Younger daughter and wee sister of former British Speed Champions, Colin and Heather, ex-kart racer and now sprinter and hillclimber Louise is obviously a spoke from the same wheel. Her car control in dry, greasy and wet conditions was a treat to behold. Weighing little more than a bag of crisps (for the sake of journalistic accuracy, a Multipack!) and driving a car little bigger than a handbag (for the sake of journalistic accuracy, an oversized 'designer label' handbag!), Louise displayed a level of confidence and commitment that was quite simply fascinating to watch. Oddly enough, she didn't look the quickest, but she did look the tidiest and the clocks don't lie.

During the first afternoon 'greasy run' watching the car exit the slightly uphill Paddock bend, the rear stepped out as it crested the rise. Unlike her more experienced rivals, there was no wild snatch of opposite lock, but a barely discernible adjustment to her line which set her up for the following downhill sweep to the right. Like she meant that approach and racing line in the first place. In fact that is the trademark of her driving, neat, controlled and quick. Pure dead gallous. Gaun yersel Louise.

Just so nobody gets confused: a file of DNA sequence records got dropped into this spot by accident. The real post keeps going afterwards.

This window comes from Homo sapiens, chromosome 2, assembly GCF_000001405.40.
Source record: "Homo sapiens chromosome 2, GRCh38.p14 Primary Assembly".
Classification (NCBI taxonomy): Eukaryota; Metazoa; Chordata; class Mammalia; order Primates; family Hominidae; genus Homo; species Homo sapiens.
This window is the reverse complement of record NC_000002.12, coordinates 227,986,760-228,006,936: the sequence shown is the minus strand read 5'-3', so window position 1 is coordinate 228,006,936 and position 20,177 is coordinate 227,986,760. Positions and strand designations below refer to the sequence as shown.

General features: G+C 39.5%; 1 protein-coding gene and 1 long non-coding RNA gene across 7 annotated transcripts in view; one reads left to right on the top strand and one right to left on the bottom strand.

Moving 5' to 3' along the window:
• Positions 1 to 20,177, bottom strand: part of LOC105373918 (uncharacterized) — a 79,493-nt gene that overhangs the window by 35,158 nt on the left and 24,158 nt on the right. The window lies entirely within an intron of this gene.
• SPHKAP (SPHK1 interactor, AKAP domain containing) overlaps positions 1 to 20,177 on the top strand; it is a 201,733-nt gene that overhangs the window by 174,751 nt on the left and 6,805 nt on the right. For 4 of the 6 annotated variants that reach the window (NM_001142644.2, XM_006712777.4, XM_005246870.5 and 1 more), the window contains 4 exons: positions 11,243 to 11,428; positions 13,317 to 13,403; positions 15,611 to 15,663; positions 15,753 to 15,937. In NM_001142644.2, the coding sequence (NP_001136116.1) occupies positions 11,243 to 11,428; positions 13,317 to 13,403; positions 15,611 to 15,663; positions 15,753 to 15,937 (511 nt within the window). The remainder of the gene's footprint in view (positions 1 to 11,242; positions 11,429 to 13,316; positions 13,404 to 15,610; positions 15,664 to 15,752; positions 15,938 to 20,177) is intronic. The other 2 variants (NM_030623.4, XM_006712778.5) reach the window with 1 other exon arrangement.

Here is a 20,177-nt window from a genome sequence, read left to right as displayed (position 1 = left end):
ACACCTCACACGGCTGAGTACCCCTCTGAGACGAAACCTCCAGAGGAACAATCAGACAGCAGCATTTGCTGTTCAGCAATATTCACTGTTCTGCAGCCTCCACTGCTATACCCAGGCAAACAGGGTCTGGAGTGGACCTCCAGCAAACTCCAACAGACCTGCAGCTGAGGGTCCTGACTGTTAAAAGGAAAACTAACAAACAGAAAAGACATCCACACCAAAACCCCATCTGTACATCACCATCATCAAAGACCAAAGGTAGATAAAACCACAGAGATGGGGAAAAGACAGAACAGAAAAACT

I'll return to rallying and it's problems - and perhaps a solution, shortly!

Rally - World domination

First we had 'Scottish Rally Scene' covering Scottish club  rallying then 'UK Rally Scene' with its expanded horizons, but in the latest issue, Bob Irvine's ambition knows no bounds. Whatever next? Can we expect a special lunar edition in this 50th year of the Moon landings? There's reports from Scotland, England, Wales, Northern Ireland and Ireland, the Isle of Man, the Isle of Skye and the Isle of Barbados, but he also has time for a chat with a certain Malcolm Wilson OBE. As usual there is much to look at and read in the magazine, and it's available to purchase from the usual Ebay outlet or look out for a wandering Bob selling copies at rallies. If you don't know what you're missing, there is only one way to find out. And it only costs a fiver.

Friday 26 July 2019

Rally - In commemoration

The M-Sport Ford World Rally Team cars will carry a small but significant addition to the team livery during next week’s Neste Rally Finland. A small ribbon will mark the life and times of Manus Kelly and his passion for rallying. As the team said: "Rallying is a tight-knit community and his love and passion for the sport will not be forgotten." Nice one team.


Wednesday 24 July 2019

Rally - Uncertain times

The news that the Solway Coast Rally scheduled to run  in 10 days time has been cancelled has come as a shock. It was one of the rallying year's highlights. Terrific venue, good roads and a great social atmosphere. If an event such as this can fail to tempt competitors then other events could be in serious trouble.

This news comes hard on the heels of the Mach1 Stages which was in doubt before the rally due to lack of numbers and also last month's Argyll Stages. In fact both of those events took the decision to run although the organisers incurred a loss. Those are circumstances that cannot and will not continue.